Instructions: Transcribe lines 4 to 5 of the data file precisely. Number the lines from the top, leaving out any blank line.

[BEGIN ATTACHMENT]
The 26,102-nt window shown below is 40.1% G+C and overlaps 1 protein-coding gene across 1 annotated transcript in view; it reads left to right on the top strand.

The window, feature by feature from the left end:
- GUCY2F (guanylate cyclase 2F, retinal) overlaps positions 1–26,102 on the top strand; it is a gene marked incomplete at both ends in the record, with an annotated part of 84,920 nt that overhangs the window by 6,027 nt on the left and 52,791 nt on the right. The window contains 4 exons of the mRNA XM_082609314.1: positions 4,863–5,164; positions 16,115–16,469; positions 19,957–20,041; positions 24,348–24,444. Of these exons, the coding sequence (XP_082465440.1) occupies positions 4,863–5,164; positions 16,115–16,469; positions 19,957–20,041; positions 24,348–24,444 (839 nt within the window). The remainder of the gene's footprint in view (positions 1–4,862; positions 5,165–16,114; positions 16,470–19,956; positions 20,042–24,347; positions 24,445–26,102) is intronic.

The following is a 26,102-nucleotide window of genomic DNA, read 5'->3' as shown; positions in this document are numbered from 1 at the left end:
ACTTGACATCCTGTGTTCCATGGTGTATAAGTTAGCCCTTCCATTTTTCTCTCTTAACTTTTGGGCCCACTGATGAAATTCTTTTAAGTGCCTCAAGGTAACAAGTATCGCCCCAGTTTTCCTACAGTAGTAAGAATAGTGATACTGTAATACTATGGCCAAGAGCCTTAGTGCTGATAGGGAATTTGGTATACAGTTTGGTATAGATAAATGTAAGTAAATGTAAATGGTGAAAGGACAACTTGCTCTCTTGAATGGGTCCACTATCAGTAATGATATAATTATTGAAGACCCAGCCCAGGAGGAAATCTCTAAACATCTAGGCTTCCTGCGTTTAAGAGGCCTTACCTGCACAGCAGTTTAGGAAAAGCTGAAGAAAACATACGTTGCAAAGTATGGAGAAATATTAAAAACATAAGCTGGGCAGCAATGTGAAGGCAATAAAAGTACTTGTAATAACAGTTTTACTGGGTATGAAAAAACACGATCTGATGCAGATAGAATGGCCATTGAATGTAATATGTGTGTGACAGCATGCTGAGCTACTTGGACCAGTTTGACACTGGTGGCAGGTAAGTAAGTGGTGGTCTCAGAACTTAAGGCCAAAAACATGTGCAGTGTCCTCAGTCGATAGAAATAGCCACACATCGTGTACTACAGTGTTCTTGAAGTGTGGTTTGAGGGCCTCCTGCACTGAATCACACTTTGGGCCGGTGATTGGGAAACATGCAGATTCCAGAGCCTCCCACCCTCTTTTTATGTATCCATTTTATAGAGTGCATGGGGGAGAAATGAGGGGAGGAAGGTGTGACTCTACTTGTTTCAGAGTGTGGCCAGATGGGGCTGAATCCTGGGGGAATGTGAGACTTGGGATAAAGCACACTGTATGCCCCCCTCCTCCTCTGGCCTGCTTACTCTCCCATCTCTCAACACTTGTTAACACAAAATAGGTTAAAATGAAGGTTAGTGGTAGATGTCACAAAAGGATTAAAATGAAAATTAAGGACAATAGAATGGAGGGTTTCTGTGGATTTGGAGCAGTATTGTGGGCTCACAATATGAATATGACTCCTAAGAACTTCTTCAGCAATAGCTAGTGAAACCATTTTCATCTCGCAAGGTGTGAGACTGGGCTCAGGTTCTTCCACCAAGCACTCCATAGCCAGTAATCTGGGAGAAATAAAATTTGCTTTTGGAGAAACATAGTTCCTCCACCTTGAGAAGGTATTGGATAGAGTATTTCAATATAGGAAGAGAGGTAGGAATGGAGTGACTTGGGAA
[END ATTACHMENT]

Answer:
The following is a 26,102-nucleotide window of genomic DNA, read 5'->3' as shown; positions in this document are numbered from 1 at the left end:
ACTTGACATCCTGTGTTCCATGGTGTATAAGTTAGCCCTTCCATTTTTCTCTCTTAACTTTTGGGCCCACTGATGAAATTCTTTTAAGTGCCTCAAGGTAACAAGTATCGCCCCAGTTTTCCTACAGTAGTAAGAATAGTGATACTGTAATACTATGGCCAAGAGCCTTAGTGCTGATAGGGAATTTGGTATACAGTTTGGTATAGATAAATGTAAGTAAATGTAAATGGTGAAAGGACAACTTGCTCTCTTGAATGGGTCCACTATCAGTAATGATATAATTATTGAAGACCCAGCCCAGGAGGAAATCTCTAAACATCTAGGCTTCCTGCGTTTAAGAGGCCTTACCTGCACAGCAGTTTAGGAAAAGCTGAAGAAAACATACGTTGCAAAGTATGGAGAAATATTAAAAACATAAGCTGGGCAGCAATGTGAAGGCAATAAAAGTACTTGTAATAACAGTTTTACTGGGTATGAAAAAACACGATCTGATGCAGATAGAATGGCCATTGAATGTAATATGTGTGTGACAGCATGCTGAGCTACTTGGACCAGTTTGACACTGGTGGCAGGTAAGTAAGTGGTGGTCTCAGAACTTAAGGCCAAAAACATGTGCAGTGTCCTCAGTCGATAGAAATAGCCACACATCGTGTACTACAGTGTTCTTGAAGTGTGGTTTGAGGGCCTCCTGCACTGAATCACACTTTGGGCCGGTGATTGGGAAACATGCAGATTCCAGAGCCTCCCACCCTCTTTTTATGTATCCATTTTATAGAGTGCATGGGGGAGAAATGAGGGGAGGAAGGTGTGACTCTACTTGTTTCAGAGTGTGGCCAGATGGGGCTGAATCCTGGGGGAATGTGAGACTTGGGATAAAGCACACTGTATGCCCCCCTCCTCCTCTGGCCTGCTTACTCTCCCATCTCTCAACACTTGTTAACACAAAATAGGTTAAAATGAAGGTTAGTGGTAGATGTCACAAAAGGATTAAAATGAAAATTAAGGACAATAGAATGGAGGGTTTCTGTGGATTTGGAGCAGTATTGTGGGCTCACAATATGAATATGACTCCTAAGAACTTCTTCAGCAATAGCTAGTGAAACCATTTTCATCTCGCAAGGTGTGAGACTGGGCTCAGGTTCTTCCACCAAGCACTCCATAGCCAGTAATCTGGGAGAAATAAAATTTGCTTTTGGAGAAACATAGTTCCTCCACCTTGAGAAGGTATTGGATAGAGTATTTCAATATAGGAAGAGAGGTAGGAATGGAGTGACTTGGGAA